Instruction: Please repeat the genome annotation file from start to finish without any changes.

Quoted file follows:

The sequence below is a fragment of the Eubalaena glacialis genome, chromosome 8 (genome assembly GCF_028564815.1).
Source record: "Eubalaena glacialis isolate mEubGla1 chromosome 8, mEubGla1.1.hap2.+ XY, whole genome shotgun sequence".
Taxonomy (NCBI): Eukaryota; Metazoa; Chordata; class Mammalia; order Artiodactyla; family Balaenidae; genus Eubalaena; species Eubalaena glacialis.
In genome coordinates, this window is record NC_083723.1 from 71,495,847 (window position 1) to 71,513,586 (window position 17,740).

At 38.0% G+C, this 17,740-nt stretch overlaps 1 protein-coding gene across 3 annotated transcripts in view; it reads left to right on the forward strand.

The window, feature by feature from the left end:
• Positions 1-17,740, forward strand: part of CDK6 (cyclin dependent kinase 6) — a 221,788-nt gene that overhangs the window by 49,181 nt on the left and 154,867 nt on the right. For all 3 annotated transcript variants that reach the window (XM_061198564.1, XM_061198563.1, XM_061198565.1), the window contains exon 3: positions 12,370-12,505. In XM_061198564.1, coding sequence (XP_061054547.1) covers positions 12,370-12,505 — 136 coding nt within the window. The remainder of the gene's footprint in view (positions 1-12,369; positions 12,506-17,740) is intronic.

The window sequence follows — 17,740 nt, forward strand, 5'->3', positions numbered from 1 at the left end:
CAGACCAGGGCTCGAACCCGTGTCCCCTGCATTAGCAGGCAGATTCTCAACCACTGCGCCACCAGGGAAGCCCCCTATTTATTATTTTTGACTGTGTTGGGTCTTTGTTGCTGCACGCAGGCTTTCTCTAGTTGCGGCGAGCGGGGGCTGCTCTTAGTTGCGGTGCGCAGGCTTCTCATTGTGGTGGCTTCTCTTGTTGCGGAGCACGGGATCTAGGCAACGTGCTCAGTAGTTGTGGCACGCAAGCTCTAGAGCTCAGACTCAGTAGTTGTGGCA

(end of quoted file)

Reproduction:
The sequence below is a fragment of the Eubalaena glacialis genome, chromosome 8 (genome assembly GCF_028564815.1).
Source record: "Eubalaena glacialis isolate mEubGla1 chromosome 8, mEubGla1.1.hap2.+ XY, whole genome shotgun sequence".
Taxonomy (NCBI): Eukaryota; Metazoa; Chordata; class Mammalia; order Artiodactyla; family Balaenidae; genus Eubalaena; species Eubalaena glacialis.
In genome coordinates, this window is record NC_083723.1 from 71,495,847 (window position 1) to 71,513,586 (window position 17,740).

At 38.0% G+C, this 17,740-nt stretch overlaps 1 protein-coding gene across 3 annotated transcripts in view; it reads left to right on the forward strand.

The window, feature by feature from the left end:
• Positions 1-17,740, forward strand: part of CDK6 (cyclin dependent kinase 6) — a 221,788-nt gene that overhangs the window by 49,181 nt on the left and 154,867 nt on the right. For all 3 annotated transcript variants that reach the window (XM_061198564.1, XM_061198563.1, XM_061198565.1), the window contains exon 3: positions 12,370-12,505. In XM_061198564.1, coding sequence (XP_061054547.1) covers positions 12,370-12,505 — 136 coding nt within the window. The remainder of the gene's footprint in view (positions 1-12,369; positions 12,506-17,740) is intronic.

The window sequence follows — 17,740 nt, forward strand, 5'->3', positions numbered from 1 at the left end:
CAGACCAGGGCTCGAACCCGTGTCCCCTGCATTAGCAGGCAGATTCTCAACCACTGCGCCACCAGGGAAGCCCCCTATTTATTATTTTTGACTGTGTTGGGTCTTTGTTGCTGCACGCAGGCTTTCTCTAGTTGCGGCGAGCGGGGGCTGCTCTTAGTTGCGGTGCGCAGGCTTCTCATTGTGGTGGCTTCTCTTGTTGCGGAGCACGGGATCTAGGCAACGTGCTCAGTAGTTGTGGCACGCAAGCTCTAGAGCTCAGACTCAGTAGTTGTGGCA